Become a Fan of Speaking for Spot on Facebook

Please visit http://www.speakingforspot.com to read excerpts from Speaking for Spot and Your Dog’s Best Health.   There you will also find “Advocacy Aids”- helpful health forms you can download and use for your own dog, and a collection of published articles on advocating for your pet’s health. Speaking for Spot and Your Dog’s Best Health are available at www.speakingforspot.com, Amazon.com, local bookstores, and your favorite online book seller.

 

 

Are You Smarter Than a Vet Student When it Comes to Canine Parvovirus?

February 2nd, 2014

I can still vividly recall the fear experienced in the early 1980’s when the very first cases of canine parvovirus were detected. This disease spread like wildfire throughout the United States, causing severe illness and often death. Fortunately, an effective vaccine was rapidly developed, and this new virus was downgraded from a rampant deadly infection to a preventable disease.

Chances are you already know that canine parvovirus causes severe vomiting and diarrhea, is highly contagious (spread via the feces of infected dogs), and can be prevented by vaccinating. What else do you know about this disease? I invite you to find out if you are smarter than a vet student by taking the following true/false quiz.

Post your responses and your name will be entered into a drawing for a complimentary, signed copy of Speaking for Spot or Your Dog’s Best Health (your choice). The correct answers will be posted in next week’s blog. Now, let’s see if you are smarter than a vet student!

Parvovirus Quiz

  1. Dogs with parvovirus become contagious to other dogs (begin shedding the virus in their feces) at the time diarrhea is first observed. True or false?
  2. A dog is no longer contagious (shedding of parvovirus in their feces stops) approximately two weeks following infection. True or false?
  3. Once parvovirus is shed into the environment, it can remain infectious to other dogs for several months. True or false?
  4. Canine parvovirus can cause heart disease in young puppies. True or false?
  5. Adult dogs should be vaccinated against parvovirus disease annually. True or false?
  6. Some breeds have increased susceptibility to parvovirus disease. True or false?
  7. Canine parvovirus disease causes an elevation in white blood cell count. True or false?
  8. Antibiotic therapy is not warranted because parvo is a viral disease. True or false?
  9. The only way a dog who is sick with parvovirus can survive is by receiving round-the-clock care in a veterinary hospital. True or false?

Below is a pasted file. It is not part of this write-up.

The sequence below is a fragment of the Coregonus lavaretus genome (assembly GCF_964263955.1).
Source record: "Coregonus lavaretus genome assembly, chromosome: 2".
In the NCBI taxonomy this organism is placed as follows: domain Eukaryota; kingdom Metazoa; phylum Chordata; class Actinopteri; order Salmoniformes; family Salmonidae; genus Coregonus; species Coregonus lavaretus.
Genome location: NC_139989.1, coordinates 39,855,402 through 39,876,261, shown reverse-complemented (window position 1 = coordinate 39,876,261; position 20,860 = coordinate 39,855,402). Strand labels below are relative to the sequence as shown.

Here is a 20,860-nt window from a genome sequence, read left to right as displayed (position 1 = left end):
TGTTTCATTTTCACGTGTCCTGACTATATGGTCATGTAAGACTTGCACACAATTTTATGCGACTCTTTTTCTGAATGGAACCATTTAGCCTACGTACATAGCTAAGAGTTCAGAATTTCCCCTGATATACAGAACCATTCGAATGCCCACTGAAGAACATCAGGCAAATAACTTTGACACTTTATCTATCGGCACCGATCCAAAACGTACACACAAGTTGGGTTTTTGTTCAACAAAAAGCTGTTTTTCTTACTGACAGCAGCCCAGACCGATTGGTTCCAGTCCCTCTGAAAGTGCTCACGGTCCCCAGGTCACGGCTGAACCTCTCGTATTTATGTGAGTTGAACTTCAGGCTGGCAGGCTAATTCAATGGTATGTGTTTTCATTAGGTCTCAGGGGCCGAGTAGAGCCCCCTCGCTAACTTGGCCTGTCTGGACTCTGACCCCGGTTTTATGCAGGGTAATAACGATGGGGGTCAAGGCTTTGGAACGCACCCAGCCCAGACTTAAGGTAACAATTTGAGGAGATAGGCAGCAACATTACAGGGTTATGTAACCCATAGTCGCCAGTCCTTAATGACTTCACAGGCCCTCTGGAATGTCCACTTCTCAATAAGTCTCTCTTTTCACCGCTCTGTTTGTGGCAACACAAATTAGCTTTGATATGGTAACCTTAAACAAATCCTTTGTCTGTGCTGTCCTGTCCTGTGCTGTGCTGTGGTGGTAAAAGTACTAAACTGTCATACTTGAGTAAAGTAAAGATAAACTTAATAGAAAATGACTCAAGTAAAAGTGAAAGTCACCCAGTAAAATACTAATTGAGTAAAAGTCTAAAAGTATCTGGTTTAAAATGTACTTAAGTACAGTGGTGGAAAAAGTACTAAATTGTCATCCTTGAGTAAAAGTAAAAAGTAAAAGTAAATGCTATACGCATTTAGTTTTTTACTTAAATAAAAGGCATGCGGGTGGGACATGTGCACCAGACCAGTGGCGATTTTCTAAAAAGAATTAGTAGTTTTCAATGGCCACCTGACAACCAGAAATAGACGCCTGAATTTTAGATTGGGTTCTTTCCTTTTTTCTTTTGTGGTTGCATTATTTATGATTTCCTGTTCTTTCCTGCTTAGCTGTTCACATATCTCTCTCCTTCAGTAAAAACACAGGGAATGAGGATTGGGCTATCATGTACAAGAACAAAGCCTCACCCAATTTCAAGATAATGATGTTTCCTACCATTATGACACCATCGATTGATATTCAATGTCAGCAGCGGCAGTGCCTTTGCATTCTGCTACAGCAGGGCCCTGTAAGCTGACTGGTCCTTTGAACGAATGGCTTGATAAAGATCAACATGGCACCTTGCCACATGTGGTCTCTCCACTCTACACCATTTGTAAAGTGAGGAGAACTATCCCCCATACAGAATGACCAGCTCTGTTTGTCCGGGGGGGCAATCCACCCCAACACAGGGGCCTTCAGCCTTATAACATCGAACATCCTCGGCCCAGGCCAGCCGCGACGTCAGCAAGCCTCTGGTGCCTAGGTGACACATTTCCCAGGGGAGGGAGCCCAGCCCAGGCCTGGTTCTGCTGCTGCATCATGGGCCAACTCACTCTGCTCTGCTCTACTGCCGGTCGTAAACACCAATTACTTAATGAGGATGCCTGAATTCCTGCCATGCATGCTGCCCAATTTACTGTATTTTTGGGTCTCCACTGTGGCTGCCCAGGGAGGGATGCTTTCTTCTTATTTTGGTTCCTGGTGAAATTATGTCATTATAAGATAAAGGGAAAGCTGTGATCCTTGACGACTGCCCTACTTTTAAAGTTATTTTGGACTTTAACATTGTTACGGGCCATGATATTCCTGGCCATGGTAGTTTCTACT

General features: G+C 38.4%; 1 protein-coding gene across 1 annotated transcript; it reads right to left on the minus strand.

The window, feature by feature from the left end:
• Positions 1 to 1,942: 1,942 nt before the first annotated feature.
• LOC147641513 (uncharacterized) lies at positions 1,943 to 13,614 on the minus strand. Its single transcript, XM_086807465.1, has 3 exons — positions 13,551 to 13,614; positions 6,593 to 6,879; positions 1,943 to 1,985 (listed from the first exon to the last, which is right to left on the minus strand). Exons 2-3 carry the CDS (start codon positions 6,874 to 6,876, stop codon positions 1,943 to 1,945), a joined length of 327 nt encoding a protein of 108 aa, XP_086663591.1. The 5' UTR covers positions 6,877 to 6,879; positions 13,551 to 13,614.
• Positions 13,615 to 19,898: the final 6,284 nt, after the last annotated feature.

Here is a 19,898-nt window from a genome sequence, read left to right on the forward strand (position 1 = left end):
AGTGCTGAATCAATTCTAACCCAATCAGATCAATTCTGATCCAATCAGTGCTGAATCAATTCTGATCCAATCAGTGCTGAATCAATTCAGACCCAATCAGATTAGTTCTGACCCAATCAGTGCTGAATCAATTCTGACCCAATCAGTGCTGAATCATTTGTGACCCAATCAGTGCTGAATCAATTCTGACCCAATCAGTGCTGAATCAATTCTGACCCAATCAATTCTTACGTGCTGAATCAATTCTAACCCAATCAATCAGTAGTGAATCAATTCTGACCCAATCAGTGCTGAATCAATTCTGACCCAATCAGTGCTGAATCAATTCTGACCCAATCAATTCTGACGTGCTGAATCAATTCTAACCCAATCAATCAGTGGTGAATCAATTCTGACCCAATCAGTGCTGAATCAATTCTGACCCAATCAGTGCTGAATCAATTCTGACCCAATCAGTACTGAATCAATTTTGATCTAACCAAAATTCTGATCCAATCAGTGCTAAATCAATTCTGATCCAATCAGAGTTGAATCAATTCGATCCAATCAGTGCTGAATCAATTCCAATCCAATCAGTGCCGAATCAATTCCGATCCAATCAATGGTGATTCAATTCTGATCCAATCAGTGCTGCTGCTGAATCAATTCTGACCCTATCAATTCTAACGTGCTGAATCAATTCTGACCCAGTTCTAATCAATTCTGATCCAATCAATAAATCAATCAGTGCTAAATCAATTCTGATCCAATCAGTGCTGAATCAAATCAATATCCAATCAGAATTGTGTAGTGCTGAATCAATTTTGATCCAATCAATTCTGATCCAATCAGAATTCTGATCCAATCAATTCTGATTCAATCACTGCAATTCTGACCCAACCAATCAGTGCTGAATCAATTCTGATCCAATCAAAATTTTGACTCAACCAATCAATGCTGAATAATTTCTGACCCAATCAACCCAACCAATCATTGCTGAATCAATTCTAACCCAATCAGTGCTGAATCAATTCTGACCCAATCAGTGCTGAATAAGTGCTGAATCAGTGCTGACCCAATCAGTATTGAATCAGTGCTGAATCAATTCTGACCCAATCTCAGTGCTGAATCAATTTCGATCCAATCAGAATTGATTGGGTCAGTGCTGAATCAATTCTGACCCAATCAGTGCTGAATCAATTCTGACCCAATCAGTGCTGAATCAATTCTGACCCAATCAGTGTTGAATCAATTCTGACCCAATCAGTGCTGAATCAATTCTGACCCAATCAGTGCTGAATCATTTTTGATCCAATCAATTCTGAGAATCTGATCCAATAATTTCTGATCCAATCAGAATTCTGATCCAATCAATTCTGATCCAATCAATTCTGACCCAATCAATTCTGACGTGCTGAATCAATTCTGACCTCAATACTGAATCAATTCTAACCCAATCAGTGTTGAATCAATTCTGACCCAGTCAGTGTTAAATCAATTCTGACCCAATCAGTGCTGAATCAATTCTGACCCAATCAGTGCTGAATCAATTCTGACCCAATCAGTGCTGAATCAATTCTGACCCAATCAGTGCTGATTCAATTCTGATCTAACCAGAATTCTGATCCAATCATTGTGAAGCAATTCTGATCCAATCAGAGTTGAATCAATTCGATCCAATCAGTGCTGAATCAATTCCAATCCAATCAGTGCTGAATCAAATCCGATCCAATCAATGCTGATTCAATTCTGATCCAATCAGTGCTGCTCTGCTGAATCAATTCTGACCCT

10. Unvaccinated dogs are three times more likely to develop parvovirus disease than vaccinated dogs. True or false?

Feeling as though you might know less about parvovirus than you thought? Think you scored 100%? You’ll know for sure in a week when I provide the correct answers. In the meantime, be sure to post your own responses and a free book just may land in your lucky hands!

Best wishes,

Nancy Kay, DVM

Diplomate, American College of Veterinary Internal Medicine
Author of Speaking for Spot: Be the Advocate Your Dog Needs to Live a Happy, Healthy, Longer Life
Author of Your Dog’s Best Health: A Dozen Reasonable Things to Expect From Your Vet
Recipient, Leo K. Bustad Companion Animal Veterinarian of the Year Award
Recipient, American Animal Hospital Association Animal Welfare and Humane Ethics Award
Recipient, Dog Writers Association of America Award for Best Blog
Recipient, Eukanuba Canine Health Award
Recipient, AKC Club Publication Excellence Award
Become a Fan of Speaking for Spot on Facebook

Please visit http://www.speakingforspot.com to read excerpts from Speaking for Spot and Your Dog’s Best Health.   There you will also find “Advocacy Aids”- helpful health forms you can download and use for your own dog, and a collection of published articles on advocating for your pet’s health. Speaking for Spot and Your Dog’s Best Health are available at www.speakingforspot.com, Amazon.com, local bookstores, and your favorite online book seller.

New Research That Raises Questions About Current Neutering Recommendations

January 26th, 2014

Results from a hot-off-the-press study published by the Journal of the American Veterinary Medical Association, raise questions about traditional neutering recommendations within the United States where most veterinarians advise that dogs be neutered at a young age in order to induce sterility and eliminate behavioral issues before they have a chance to begin. This new information along with data from other recent studies are a prompt for all of us to reconsider current neutering dogma.

The title of the newest study is, “Evaluation of the risk and age of onset of cancer and behavioral disorders in gonadectomized Vizslas.” The word “gonadectomized” is medical jargon for “neutered”. The research included 2,505 dogs and was supported by the Vizsla Club of America Welfare Foundation.

Effect of neutering on the incidence of cancer

Here is what the researchers learned about the prevalence of cancer as it relates to neutering:

Mast cell cancer: 3.5 times higher incidence in neutered male and female dogs, independent of age at the time of neutering.

Hemangiosarcoma: 9.0 times higher incidence in neutered females compared to nonneutered females, independent of age at the time spaying was performed. No difference in incidence of this disease was found for neutered versus nonneutered males.

Lymphoma (lymphosarcoma): 4.3 times higher incidence in neutered male and female dogs, independent of age at the time of neutering.

Other types of cancer: 5.0 times higher incidence in neutered male and female dogs. The younger a dog was at the time of neutering the younger the age of the dog at the time the cancer was diagnosed.